• You can place the emphasis where you want to place it.
    • You can write in the first person or the third person, depending on the relationship you want to build with your readers.
    • You can update your online biography whenever you like. (Today, on sites such as LinkedIn, you can include videos, slideshows and multimedia presentations to showcase your talents and your achievements more completely.)
    • You can use your online biography to build your professional community.
    • You can reach out via your online biography to connect with like-minded people.

    You can do most of these things long before you’re looking for a new job.

    If your online biography is well-optimized, it just might catch the eye of a recruiter who’s creating a list of candidates to put forward to an employer who has a vacancy.  It may even encourage your current employer to think more highly of you and possibly to reward you better.

    Of course you can refer to your online biography in your résumé, or invite the selection panel to view your LinkedIn profile for more information about your background and your work.  However, by doing that you’re acknowledging the importance of your online presence and your online biography—you’re making the case for paying more attention to your online persona.

    To Your Future Career Success

    Résumés have their place, but today you can’t rely solely on your résumé to ensure you get the job you really want. There are other media through which to communicate with your industry and the job world, and you need to use them regularly. Your online biography, your LinkedIn profile and your entries in those online directories are the means by which you build your reputation and your success, so commit to making more use of them.

    Now look ahead to the time when you’re next thinking about making a job application.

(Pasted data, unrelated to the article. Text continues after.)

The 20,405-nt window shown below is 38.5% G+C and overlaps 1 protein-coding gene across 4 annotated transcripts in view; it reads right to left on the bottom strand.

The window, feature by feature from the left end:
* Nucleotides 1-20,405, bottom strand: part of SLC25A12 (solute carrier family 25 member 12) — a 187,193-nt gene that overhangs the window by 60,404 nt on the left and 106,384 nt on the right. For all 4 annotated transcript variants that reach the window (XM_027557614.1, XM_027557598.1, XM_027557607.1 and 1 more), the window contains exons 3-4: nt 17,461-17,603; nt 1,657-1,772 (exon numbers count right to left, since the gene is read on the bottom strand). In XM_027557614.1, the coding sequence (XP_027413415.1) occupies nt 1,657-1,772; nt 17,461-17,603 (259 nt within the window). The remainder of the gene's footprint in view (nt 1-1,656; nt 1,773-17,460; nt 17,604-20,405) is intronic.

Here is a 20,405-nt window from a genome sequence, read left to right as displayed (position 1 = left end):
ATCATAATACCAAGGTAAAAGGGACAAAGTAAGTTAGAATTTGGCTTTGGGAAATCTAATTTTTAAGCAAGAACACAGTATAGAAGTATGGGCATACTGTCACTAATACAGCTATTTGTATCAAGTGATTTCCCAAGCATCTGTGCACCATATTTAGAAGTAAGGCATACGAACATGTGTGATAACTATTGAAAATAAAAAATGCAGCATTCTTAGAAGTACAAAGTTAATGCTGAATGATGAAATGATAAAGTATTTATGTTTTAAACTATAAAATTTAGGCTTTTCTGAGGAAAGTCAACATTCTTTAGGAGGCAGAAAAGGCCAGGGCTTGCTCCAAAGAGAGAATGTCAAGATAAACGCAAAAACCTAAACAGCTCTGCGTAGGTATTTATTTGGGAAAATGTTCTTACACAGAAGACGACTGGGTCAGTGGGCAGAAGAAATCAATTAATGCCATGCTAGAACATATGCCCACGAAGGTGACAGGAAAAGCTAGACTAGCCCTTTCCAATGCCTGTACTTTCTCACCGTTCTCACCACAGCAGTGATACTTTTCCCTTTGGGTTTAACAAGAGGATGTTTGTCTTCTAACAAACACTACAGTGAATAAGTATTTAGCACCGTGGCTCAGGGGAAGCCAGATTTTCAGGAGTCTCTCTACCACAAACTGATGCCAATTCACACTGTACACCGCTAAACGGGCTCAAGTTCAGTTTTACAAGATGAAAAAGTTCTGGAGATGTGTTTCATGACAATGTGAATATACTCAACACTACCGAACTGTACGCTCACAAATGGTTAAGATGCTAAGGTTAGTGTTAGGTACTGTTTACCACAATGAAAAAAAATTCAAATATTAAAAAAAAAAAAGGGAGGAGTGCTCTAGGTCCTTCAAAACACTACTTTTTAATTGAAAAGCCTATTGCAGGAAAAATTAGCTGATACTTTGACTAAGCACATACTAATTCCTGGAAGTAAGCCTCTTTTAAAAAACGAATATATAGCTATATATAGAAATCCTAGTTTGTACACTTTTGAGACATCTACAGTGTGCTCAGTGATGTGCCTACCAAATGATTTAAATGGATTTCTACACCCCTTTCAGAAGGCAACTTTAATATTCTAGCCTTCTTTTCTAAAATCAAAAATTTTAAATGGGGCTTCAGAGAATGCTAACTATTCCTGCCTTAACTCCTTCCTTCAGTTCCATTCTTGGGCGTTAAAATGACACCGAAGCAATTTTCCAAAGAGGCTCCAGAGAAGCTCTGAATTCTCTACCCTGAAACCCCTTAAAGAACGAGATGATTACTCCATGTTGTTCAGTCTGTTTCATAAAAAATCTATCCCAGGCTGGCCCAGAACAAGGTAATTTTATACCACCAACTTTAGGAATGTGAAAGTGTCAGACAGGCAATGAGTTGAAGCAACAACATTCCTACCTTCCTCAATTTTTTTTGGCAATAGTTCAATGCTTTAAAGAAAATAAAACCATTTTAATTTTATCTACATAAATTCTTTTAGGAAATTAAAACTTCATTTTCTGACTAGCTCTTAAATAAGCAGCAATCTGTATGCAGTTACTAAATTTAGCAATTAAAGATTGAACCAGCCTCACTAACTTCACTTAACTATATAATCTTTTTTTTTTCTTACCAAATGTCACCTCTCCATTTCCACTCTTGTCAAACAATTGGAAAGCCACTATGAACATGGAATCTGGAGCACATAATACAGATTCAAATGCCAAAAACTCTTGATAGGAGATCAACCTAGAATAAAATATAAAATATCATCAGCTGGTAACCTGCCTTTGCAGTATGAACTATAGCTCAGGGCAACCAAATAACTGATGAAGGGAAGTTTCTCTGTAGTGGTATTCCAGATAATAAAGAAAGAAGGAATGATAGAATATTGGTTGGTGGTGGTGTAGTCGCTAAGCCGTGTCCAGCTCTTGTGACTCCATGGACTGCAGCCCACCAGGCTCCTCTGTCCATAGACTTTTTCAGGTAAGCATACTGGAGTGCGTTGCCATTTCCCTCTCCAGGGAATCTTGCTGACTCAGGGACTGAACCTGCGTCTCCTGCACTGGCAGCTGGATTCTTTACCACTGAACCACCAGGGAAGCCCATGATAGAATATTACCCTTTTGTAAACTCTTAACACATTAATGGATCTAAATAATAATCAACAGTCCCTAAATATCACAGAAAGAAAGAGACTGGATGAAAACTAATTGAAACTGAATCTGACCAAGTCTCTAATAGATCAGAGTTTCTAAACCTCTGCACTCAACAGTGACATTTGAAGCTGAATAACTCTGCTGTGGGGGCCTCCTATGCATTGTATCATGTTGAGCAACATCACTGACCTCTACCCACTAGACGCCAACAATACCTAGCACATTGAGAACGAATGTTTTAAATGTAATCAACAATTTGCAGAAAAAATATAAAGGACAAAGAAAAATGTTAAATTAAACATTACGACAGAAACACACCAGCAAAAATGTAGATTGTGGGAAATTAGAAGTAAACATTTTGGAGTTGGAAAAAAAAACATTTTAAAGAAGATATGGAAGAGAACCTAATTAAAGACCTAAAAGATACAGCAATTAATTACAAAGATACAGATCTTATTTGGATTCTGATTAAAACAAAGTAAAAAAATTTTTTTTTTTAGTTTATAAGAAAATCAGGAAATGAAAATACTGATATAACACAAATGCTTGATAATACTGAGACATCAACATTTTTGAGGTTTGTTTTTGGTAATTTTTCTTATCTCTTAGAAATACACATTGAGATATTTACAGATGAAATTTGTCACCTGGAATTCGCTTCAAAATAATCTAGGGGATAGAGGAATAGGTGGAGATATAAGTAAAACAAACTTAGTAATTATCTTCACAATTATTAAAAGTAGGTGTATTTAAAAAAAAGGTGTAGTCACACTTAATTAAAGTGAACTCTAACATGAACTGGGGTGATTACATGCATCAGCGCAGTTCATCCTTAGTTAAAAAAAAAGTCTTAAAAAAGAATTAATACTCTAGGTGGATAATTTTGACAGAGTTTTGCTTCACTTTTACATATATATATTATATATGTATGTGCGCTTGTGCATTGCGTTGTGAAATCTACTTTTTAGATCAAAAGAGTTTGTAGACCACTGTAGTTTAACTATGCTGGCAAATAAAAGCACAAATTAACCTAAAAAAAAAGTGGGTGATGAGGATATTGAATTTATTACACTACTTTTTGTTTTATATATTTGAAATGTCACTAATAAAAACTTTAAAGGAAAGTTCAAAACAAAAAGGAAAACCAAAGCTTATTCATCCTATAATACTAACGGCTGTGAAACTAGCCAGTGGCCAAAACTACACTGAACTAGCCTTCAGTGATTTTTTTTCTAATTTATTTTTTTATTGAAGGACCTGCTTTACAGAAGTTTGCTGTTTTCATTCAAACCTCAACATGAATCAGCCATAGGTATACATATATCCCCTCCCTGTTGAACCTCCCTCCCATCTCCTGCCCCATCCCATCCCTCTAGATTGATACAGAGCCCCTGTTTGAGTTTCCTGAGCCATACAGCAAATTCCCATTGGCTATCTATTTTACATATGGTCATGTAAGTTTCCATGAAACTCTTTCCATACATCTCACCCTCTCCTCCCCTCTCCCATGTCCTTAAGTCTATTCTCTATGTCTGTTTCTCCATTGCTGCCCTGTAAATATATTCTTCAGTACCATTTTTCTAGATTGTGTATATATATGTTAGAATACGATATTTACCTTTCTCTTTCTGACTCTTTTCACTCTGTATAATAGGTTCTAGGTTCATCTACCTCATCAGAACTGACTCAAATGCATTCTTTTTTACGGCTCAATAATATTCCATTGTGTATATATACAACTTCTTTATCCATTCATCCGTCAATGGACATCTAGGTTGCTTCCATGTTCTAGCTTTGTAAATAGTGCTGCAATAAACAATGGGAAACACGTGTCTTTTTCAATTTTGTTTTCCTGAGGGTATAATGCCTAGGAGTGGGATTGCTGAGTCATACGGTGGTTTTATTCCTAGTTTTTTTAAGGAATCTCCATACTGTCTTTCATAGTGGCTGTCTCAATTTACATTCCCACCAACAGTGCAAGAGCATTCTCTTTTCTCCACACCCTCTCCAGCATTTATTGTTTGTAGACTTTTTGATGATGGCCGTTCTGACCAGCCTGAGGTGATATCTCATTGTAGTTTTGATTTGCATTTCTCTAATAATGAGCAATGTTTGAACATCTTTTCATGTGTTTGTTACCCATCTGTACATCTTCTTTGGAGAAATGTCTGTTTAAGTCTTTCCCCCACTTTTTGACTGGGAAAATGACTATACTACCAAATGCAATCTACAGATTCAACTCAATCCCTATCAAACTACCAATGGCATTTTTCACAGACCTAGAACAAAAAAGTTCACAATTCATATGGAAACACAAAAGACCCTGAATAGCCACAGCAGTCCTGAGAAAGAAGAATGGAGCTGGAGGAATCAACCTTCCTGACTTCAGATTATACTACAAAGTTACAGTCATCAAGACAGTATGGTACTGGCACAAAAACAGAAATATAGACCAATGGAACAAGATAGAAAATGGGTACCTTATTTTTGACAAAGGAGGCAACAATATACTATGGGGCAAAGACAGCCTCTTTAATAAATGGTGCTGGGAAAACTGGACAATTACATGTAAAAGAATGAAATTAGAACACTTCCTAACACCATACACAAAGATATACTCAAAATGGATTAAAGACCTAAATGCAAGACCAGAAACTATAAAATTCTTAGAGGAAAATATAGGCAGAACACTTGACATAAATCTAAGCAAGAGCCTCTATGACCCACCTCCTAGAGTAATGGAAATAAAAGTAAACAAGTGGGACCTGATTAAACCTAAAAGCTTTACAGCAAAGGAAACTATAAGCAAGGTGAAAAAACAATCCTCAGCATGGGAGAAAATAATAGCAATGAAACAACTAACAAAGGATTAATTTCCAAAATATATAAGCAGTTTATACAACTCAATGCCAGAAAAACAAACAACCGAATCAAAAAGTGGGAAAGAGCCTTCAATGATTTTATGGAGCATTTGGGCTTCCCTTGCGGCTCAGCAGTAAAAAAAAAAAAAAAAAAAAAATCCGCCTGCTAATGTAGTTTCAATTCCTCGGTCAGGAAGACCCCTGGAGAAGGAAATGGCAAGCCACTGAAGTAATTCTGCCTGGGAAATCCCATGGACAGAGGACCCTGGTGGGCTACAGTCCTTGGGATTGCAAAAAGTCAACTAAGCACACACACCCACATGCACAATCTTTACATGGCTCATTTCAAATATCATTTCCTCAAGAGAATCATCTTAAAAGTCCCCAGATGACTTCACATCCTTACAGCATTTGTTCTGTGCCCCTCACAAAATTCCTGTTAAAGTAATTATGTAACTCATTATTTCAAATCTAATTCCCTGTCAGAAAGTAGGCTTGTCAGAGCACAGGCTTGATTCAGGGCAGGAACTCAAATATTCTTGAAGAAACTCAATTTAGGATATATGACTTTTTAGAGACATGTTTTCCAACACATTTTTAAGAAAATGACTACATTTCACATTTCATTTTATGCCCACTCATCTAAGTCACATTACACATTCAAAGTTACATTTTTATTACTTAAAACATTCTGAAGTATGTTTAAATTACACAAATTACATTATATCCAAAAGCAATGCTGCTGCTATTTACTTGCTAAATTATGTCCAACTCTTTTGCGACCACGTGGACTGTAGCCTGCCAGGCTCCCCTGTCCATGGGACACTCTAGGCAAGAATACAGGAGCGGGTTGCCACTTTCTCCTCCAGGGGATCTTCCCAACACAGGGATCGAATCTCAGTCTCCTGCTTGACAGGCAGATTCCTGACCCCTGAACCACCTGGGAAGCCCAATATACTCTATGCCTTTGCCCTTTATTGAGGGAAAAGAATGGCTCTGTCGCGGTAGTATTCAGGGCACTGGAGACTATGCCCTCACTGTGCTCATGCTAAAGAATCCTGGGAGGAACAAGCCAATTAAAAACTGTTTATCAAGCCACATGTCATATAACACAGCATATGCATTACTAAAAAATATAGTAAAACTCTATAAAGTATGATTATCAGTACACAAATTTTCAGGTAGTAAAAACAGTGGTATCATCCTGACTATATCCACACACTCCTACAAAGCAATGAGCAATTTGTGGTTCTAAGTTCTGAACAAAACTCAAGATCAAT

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    Of course, you’ll remember to rewrite your résumé, but will you also remember to rewrite your online biographies to ensure your entries indicate what a great success you would be in the type of role you’re applying for?

    You’ll be doing yourself a favour if you do.  That online biography is working for you, or against you, 24/7. It’s also on display to the world, not just your next employer’s HR department.  Who knows who will read it in the next twenty-four hours?

    In the end it’s the fact that your online biography is so flexible, so accessible and so useful in so many different contexts that makes it your best career development tool.  Your résumé will help you when you’re ready to apply for a job. Your online biography will help you all day and every day whatever your career plans.

    What are your thoughts?

    Are you convinced that your online biography really is the best career development tool at your disposal? 

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    Let’s hear your opinion.

    SEE ALSO: How to Make Your Resume Stand Out From the Crowd

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    Last Updated on January 13, 2022

    15 Best Places for Expats to Live (And Why)

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    15 Best Places for Expats to Live (And Why)

    Many of us dream of living abroad but can often be scared to make such a big change to our routine lifestyles and leave our home countries behind. Daunting as it may be, living abroad can be a rewarding and fulfilling endeavor and can give you the quality of life you have been looking for.

    From a warmer climate to a more easy going way of life, there are many foreign countries favored by expats who stay for a long time – and sometimes forever. Taking into consideration livings standards, opportunities and social aspects, here are our top 15 best places to live as an expat and why.

    1. Thailand